Wow, talk about judging other people's sins and you curse like a sailor spouting hatred from your heart. Yep,like Gandhi said I like your Christ but not your christians.

      March 30, 2013 at 3:08 pm |
  14. God's word

    Be ye salt and light of the world.

    March 30, 2013 at 10:18 am |
    • blakey's translation

      Be ye marihuana and uv rays of this world

      March 30, 2013 at 10:19 am |
    • rick

      go forth and kush

      March 30, 2013 at 11:15 am |
  15. Blakey's dream

    Agape love and erotic love are one and the same

    March 30, 2013 at 9:53 am |
    • Do they accommodate and recognize?

      Bi sexuals

      March 30, 2013 at 9:56 am |
  16. Tom, Tom, the Other One

    It is just as well that the administrations of these odd little colleges look at the standing of their students and faculty (even tenured faculty) on ideas that may put them at odds with the covenants on which the schools were founded. Better yet, they are open about it and openly act to suppress such ideas and, if they feel inclined to do so, rid themselves of the ones who hold them. It makes it easier to know what we're dealing with. I know not to ever recommend a student to such an institution, and not to ever bring someone who has been a student or faculty member at one into my group without careful scrutiny. It's just that I want them to be house-broken before I ask them to do serious collaborative work with our flying-circus of mathematicians, theoretical biologists, bioinformaticians and computer scientists who come from all over the world with only talent in common.

    March 30, 2013 at 9:46 am |
    • Cristina

      I'm a student at a Christian college, and it saddens me to think that you would distrust my collaborative ability based on the fact that I attend a school that has a specific set of moral principles. I wouldn't want to work for someone that close-minded anyway, but it's still a shocking thought to encounter.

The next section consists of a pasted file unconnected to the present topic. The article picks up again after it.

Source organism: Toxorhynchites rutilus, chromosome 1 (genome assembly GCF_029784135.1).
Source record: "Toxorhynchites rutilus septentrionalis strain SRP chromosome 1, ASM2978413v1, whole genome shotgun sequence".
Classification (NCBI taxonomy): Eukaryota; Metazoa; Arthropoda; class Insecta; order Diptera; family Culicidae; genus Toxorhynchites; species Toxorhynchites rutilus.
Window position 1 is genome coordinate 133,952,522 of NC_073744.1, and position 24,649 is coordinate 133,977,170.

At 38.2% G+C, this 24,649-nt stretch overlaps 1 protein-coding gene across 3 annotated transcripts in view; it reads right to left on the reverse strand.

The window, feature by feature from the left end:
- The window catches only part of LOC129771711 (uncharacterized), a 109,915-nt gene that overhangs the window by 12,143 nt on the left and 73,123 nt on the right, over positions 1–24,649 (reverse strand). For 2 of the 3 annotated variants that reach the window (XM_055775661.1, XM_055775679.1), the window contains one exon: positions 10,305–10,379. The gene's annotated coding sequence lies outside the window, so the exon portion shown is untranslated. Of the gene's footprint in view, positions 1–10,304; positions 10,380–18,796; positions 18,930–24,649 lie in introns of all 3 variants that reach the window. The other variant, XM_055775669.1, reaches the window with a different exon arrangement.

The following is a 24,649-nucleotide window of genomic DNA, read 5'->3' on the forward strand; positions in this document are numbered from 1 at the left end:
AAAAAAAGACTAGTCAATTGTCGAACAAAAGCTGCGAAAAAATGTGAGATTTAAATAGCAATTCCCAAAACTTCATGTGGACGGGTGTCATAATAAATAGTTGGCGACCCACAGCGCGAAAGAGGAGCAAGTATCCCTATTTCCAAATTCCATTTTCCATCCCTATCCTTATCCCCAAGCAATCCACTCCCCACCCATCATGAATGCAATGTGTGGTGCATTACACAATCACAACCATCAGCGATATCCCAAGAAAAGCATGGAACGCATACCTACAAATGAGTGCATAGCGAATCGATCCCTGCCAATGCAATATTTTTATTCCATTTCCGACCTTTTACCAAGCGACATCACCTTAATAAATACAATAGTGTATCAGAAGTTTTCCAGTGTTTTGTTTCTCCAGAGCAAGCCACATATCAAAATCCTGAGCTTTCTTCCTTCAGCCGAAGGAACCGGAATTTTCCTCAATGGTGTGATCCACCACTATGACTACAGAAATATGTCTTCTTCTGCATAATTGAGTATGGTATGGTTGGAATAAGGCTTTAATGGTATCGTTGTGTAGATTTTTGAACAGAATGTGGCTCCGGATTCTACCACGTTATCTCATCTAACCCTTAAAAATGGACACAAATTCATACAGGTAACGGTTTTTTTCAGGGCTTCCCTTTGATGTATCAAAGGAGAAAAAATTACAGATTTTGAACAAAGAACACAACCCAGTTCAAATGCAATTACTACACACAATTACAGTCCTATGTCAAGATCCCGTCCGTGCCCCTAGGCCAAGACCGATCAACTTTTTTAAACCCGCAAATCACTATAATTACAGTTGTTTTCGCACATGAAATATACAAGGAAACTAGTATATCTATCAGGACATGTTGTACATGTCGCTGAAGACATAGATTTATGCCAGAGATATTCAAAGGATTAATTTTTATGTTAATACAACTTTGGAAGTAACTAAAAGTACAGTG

March 30, 2013 at 12:37 pm |
    • Saraswati

      Cristina, It depends on the college but most people with any scientific background wouldn't take a graduate seriously who had chosen to go to a college that denied evolution. That would be a serious red flag about that person's ability to think logically and clearly. Additionally, I wouldn't trust someone who chose to attend a college that looked down on gay people to work with gay comrades any more than I would trust someone who chose to attend a racist college to work with people of the scorned race. The reality is that when making a hiring decision you have a lot of options and you look at a big picture. Someone from one of these schools would have to go a long way to prove him or herself.

      March 30, 2013 at 2:58 pm |
    • Grinning Libber

      As a scientist I would never you Christina. Moral is one thing – crank science is quite another.

      March 30, 2013 at 3:12 pm |
    • birch please

      Second the rest. Your choice to go to a religious school reflects more than morals to a potential employer.

      April 1, 2013 at 3:00 pm |
  17. Blakey boy

    I am proud of Christians that don't believe in sins.
    Rebrand!!!

    March 30, 2013 at 9:42 am |
    • Joel Oilsheen

      Thanks for the check, Blakey. Keep the dough coming. Grease is expensive.

      March 30, 2013 at 9:43 am |
    • .

      me to hell will be full of them.

      March 30, 2013 at 9:47 am |